19 April 2009

Big time small books

PRINCE GEORGE ­­– Chapbooks are small bursts of literary energy designed to be easily traded, but they’ll receive big treatment at the annual Prince George Chapbook Fair on April 24.

Now in its fourth year, the fair brings together the self-publishing endeavors of northern B.C. writers, displaying the chapbooks for sale and trade. A panel of judges also chooses the top chapbook of the year for the Barry McKinnon Chapbook Award.

Organizer Graham Pearce said interest in chapbooks and the event has grown since the first year, when it took place at Art Space.

“The number of submissions has grown from the first year when there were 10 entries to this year to between 30 to 40 entries. The first year was also well attended with about 30 to 40 people, but last year we had about 100 and this year we’re expecting about 100 again,” Pearce said.

Submission guidelines include that the writer be from northern B.C., the chapbook be between eight and 48 pages and written and self-published by the author, and be produced in a minimum of 20 copies.

“The idea for the minimum number of copies is getting people away from special one-offs. The chapbook is supposed to be traded and sold and reproduced easily,” Pearce said.

The fair offers the public a glimpse into the fresh art and ideas of writers in the region that don't often show up in mainstream publications. The small run, homemade nature of chapbooks allows limitless creativity when it comes to paper, font and binding, and the overall appearance is often melded with the content.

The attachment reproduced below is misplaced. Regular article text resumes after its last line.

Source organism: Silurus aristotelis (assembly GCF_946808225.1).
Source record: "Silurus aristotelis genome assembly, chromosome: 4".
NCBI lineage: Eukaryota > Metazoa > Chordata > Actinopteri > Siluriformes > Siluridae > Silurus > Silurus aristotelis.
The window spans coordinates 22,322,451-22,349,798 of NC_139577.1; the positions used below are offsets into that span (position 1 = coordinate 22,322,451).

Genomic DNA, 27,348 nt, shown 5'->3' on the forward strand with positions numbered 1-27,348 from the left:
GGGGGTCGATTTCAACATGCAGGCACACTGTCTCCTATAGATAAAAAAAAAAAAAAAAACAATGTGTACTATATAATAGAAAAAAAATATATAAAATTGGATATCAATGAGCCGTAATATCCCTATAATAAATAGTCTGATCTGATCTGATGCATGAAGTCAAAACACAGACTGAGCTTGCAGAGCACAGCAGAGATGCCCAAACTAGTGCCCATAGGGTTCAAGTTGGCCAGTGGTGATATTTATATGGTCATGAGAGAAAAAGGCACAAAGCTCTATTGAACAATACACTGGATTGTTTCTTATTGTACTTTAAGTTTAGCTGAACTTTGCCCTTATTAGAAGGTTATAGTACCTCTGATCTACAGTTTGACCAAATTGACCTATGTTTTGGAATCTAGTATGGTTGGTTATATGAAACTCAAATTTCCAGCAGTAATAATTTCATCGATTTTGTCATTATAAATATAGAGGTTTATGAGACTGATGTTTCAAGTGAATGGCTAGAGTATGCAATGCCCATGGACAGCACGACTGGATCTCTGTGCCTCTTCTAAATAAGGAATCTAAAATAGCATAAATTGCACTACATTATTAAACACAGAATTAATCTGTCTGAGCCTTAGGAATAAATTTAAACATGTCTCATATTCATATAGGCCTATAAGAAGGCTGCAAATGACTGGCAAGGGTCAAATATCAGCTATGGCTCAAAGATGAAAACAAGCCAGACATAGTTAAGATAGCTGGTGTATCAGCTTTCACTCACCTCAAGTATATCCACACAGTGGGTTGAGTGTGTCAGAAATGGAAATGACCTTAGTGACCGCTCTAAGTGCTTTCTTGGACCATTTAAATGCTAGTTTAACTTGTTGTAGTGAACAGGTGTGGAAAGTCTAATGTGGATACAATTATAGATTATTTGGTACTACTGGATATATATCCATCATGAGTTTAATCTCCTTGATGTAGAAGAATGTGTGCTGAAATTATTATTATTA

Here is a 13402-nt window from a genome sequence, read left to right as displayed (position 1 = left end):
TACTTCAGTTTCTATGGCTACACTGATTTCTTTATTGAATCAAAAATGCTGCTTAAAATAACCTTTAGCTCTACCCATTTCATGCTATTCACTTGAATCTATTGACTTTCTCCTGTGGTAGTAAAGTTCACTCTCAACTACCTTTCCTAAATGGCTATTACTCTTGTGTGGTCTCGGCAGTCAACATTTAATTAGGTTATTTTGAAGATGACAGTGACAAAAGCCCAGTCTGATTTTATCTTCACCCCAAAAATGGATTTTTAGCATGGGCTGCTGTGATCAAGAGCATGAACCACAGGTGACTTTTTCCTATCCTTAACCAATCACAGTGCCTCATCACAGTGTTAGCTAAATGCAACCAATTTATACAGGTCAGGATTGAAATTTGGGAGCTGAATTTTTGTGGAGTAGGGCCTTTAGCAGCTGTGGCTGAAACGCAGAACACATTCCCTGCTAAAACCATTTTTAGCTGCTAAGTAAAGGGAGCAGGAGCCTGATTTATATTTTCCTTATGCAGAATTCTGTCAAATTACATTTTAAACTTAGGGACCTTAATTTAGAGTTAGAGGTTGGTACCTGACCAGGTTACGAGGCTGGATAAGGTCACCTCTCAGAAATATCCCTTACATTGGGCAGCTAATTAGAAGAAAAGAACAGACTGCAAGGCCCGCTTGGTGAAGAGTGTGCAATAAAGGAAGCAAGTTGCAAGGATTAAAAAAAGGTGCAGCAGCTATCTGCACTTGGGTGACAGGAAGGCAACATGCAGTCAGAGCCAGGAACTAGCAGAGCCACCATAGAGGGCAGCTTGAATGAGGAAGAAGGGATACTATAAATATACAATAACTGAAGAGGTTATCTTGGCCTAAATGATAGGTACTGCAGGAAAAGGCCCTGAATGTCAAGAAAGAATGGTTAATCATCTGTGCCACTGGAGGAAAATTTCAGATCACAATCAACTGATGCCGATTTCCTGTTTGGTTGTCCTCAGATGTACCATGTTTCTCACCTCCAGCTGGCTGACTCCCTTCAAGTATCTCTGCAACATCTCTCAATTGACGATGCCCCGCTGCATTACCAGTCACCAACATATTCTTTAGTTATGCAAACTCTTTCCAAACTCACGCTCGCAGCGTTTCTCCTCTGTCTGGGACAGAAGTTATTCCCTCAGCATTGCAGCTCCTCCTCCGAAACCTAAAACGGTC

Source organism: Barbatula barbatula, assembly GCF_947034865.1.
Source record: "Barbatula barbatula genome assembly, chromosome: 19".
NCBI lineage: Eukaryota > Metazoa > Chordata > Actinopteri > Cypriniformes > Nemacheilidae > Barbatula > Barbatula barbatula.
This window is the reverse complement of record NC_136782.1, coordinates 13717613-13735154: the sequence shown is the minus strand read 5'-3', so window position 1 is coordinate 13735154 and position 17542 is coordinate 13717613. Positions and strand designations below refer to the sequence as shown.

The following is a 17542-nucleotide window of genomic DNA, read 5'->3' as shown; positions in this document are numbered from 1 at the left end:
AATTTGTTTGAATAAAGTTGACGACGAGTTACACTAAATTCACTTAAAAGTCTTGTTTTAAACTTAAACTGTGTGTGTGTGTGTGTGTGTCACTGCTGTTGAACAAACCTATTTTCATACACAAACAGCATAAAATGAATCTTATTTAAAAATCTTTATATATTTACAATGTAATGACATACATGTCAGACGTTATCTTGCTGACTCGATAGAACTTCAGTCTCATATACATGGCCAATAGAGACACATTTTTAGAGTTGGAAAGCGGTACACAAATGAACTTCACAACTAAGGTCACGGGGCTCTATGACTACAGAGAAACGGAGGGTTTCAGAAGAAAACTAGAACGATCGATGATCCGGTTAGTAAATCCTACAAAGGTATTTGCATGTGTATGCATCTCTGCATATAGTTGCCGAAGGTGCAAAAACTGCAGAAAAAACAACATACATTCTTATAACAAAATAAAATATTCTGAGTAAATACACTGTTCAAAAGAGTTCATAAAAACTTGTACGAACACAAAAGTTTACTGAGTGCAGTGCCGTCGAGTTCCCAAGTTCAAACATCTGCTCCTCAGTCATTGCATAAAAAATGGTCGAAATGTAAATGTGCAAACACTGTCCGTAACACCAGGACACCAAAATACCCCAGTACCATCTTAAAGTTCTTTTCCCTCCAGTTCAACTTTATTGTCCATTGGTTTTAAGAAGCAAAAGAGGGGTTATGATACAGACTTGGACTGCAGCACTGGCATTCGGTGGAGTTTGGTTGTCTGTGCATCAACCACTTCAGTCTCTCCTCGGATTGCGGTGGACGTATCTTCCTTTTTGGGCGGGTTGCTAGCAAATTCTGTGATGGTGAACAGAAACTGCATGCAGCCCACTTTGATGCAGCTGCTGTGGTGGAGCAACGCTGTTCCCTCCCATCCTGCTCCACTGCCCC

While chapbooks are more a labour of love, as opposed to a path to literary glory, they are no stranger to awards. Canada’s bpNichol Chapbook Award recognizes the country’s best chapbook of the year, and was won by Prince George poet Barry McKinnon in 2004 for Bolivia/Peru and Arrythmia in 1994. Pearce said he believes the competitive aspect doesn’t take away from the original intent of chapbooks, and picking a winner proves to be a challenge -– in two of the past three years the Barry McKinnon Award was shared by co-winners.

“There’s still the idea it’s the chapbook fair and everyone that submits is still showcased, but it is a way to celebrate what is the best of the year. It matches up with what’s going on nationally and internationally –- people are interested in what rises to the top,” Peace said, adding this year’s entrants include established writers and some new names.

But the spirit of chapbooks is foremost at the fair; they are a connection between writer and community. Prince George poet Robert Budde, who started the event in 2006, writes in the April 2009 issue of Northword: “Above all, a chapbook is a relationship between me and you. Something more personal than what is found in a trade publication, where packaging, marketing and margins all conspire to distance writers from their works and, consequently, from their readers.”

Judging this year will be Prince George poet Gillian Wigmore, 2006 Barry McKinnon Chapbook Award winner Richard Krueger and 2008 co-winner Adam Pottle. A $250 prize is sponsored by the UNBC Arts Council, and Starbucks is donating gift baskets for second and third.

The event is free and open to the public and takes place Friday, April 24, at 7:30 p.m. at the College of New Caledonia, room 1-306.

No comments:

Post a Comment